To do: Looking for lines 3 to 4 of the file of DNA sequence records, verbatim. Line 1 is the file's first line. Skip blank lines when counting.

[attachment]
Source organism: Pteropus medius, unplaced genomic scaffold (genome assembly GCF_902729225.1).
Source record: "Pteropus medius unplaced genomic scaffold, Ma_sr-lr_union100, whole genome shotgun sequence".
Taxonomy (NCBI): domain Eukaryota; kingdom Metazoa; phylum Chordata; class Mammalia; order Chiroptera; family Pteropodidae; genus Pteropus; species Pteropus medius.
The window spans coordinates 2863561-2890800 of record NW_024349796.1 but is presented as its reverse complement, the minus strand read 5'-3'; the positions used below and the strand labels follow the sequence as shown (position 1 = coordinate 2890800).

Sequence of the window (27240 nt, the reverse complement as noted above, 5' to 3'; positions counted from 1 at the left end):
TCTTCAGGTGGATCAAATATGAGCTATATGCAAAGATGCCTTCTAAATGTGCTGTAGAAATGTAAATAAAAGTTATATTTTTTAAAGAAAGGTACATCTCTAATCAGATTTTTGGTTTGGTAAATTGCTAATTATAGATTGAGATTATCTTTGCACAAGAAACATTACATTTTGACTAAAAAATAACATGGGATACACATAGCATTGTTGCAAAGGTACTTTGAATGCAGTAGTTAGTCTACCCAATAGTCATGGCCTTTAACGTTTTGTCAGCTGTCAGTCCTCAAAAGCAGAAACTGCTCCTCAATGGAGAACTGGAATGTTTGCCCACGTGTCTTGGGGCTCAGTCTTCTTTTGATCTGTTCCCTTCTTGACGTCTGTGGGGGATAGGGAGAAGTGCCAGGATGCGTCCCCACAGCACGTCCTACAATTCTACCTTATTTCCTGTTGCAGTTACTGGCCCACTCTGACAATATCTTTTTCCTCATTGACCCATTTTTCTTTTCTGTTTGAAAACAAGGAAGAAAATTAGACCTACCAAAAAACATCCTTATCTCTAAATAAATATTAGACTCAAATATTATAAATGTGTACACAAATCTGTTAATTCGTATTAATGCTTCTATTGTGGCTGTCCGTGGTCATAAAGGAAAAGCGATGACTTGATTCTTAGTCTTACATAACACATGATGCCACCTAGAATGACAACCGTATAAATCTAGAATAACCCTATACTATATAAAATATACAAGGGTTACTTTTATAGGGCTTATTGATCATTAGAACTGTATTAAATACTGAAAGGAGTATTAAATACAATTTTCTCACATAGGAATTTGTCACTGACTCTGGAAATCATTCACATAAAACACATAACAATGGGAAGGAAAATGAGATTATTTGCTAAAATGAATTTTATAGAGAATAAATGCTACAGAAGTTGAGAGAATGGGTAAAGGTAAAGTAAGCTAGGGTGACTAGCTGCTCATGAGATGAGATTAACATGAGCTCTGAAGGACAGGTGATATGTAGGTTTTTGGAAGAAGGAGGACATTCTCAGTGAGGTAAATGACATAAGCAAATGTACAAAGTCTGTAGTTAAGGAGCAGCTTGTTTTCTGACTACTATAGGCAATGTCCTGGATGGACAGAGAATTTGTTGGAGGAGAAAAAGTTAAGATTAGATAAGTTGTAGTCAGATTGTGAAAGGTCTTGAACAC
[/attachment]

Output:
Taxonomy (NCBI): domain Eukaryota; kingdom Metazoa; phylum Chordata; class Mammalia; order Chiroptera; family Pteropodidae; genus Pteropus; species Pteropus medius.
The window spans coordinates 2863561-2890800 of record NW_024349796.1 but is presented as its reverse complement, the minus strand read 5'-3'; the positions used below and the strand labels follow the sequence as shown (position 1 = coordinate 2890800).